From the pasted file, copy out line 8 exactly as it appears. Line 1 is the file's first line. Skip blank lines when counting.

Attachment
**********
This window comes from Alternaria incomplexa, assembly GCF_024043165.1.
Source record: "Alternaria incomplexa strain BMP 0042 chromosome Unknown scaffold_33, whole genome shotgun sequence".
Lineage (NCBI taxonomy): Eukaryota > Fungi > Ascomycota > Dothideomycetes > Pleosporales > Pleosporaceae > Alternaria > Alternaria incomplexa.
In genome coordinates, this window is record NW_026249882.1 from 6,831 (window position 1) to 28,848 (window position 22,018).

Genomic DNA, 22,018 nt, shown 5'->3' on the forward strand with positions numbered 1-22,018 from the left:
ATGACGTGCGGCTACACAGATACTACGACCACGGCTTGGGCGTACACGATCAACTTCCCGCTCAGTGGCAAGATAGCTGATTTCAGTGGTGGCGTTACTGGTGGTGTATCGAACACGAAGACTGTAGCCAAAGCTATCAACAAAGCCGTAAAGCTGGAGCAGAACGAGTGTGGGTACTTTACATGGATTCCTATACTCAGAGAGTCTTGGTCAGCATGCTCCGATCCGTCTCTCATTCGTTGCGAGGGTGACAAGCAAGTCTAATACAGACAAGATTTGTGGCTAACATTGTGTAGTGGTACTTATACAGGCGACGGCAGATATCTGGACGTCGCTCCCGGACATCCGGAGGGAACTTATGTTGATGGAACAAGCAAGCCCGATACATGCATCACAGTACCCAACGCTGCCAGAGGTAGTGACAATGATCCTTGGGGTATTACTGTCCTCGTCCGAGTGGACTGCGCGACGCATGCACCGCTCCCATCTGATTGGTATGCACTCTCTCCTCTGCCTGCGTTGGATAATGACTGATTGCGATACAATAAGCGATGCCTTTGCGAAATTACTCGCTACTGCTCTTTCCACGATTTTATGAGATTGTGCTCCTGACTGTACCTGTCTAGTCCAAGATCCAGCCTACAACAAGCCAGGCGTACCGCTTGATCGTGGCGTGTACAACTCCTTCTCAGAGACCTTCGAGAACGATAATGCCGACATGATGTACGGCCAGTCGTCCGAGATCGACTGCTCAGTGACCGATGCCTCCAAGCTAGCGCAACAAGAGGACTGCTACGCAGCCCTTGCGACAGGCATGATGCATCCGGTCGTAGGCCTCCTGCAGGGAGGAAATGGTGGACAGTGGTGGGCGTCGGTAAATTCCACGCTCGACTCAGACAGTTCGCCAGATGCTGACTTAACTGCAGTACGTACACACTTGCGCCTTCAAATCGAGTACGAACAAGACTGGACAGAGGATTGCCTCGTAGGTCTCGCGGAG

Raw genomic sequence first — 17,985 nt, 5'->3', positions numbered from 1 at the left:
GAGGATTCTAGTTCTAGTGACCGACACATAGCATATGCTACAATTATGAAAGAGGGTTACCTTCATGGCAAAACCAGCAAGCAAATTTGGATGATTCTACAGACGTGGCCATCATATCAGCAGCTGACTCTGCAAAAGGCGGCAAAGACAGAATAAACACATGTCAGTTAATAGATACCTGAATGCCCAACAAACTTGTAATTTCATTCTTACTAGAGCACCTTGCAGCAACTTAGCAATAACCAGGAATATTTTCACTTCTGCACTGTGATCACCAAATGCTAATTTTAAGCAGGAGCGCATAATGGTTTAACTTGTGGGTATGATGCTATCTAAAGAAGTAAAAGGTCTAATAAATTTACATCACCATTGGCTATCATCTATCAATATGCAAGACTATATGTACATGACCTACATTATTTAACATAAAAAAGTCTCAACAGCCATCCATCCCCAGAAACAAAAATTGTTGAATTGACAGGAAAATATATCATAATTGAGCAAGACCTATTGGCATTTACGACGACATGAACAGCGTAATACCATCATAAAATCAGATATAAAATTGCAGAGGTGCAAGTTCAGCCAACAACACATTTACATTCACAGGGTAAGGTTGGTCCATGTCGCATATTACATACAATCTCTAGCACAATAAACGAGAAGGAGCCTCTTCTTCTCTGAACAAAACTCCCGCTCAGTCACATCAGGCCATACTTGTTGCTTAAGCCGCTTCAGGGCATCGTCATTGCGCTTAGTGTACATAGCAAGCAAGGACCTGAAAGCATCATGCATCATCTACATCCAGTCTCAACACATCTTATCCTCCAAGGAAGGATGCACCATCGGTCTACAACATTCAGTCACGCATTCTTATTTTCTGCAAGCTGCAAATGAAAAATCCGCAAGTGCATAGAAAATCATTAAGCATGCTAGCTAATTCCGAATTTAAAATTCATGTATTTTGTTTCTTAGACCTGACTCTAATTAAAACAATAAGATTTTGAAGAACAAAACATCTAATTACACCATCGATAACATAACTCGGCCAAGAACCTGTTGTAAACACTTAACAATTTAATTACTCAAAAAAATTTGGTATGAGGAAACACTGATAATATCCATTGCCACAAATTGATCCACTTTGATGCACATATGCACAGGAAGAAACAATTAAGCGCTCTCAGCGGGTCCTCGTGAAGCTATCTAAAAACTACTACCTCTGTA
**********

GAGGATTCTAGTTCTAGTGACCGACACATAGCATATGCTACAATTATGAAAGAGGGTTACCTTCATGGCAAAACCAGCAAGCAAATTTGGATGATTCTACAGACGTGGCCATCATATCAGCAGCTGACTCTGCAAAAGGCGGCAAAGACAGAATAAACACATGTCAGTTAATAGATACCTGAATGCCCAACAAACTTGTAATTTCATTCTTACTAGAGCACCTTGCAGCAACTTAGCAATAACCAGGAATATTTTCACTTCTGCACTGTGATCACCAAATGCTAATTTTAAGCAGGAGCGCATAATGGTTTAACTTGTGGGTATGATGCTATCTAAAGAAGTAAAAGGTCTAATAAATTTACATCACCATTGGCTATCATCTATCAATATGCAAGACTATATGTACATGACCTACATTATTTAACATAAAAAAGTCTCAACAGCCATCCATCCCCAGAAACAAAAATTGTTGAATTGACAGGAAAATATATCATAATTGAGCAAGACCTATTGGCATTTACGACGACATGAACAGCGTAATACCATCATAAAATCAGATATAAAATTGCAGAGGTGCAAGTTCAGCCAACAACACATTTACATTCACAGGGTAAGGTTGGTCCATGTCGCATATTACATACAATCTCTAGCACAATAAACGAGAAGGAGCCTCTTCTTCTCTGAACAAAACTCCCGCTCAGTCACATCAGGCCATACTTGTTGCTTAAGCCGCTTCAGGGCATCGTCATTGCGCTTAGTGTACATAGCAAGCAAGGACCTGAAAGCATCATGCATCATCTACATCCAGTCTCAACACATCTTATCCTCCAAGGAAGGATGCACCATCGGTCTACAACATTCAGTCACGCATTCTTATTTTCTGCAAGCTGCAAATGAAAAATCCGCAAGTGCATAGAAAATCATTAAGCATGCTAGCTAATTCCGAATTTAAAATTCATGTATTTTGTTTCTTAGACCTGACTCTAATTAAAACAATAAGATTTTGAAGAACAAAACATCTAATTACACCATCGATAACATAACTCGGCCAAGAACCTGTTGTAAACACTTAACAATTTAATTACTCAAAAAAATTTGGTATGAGGAAACACTGATAATATCCATTGCCACAAATTGATCCACTTTGATGCACATATGCACAGGAAGAAACAATTAAGCGCTCTCAGCGGGTCCTCGTGAAGCTATCTAAAAACTACTACCTCTGTA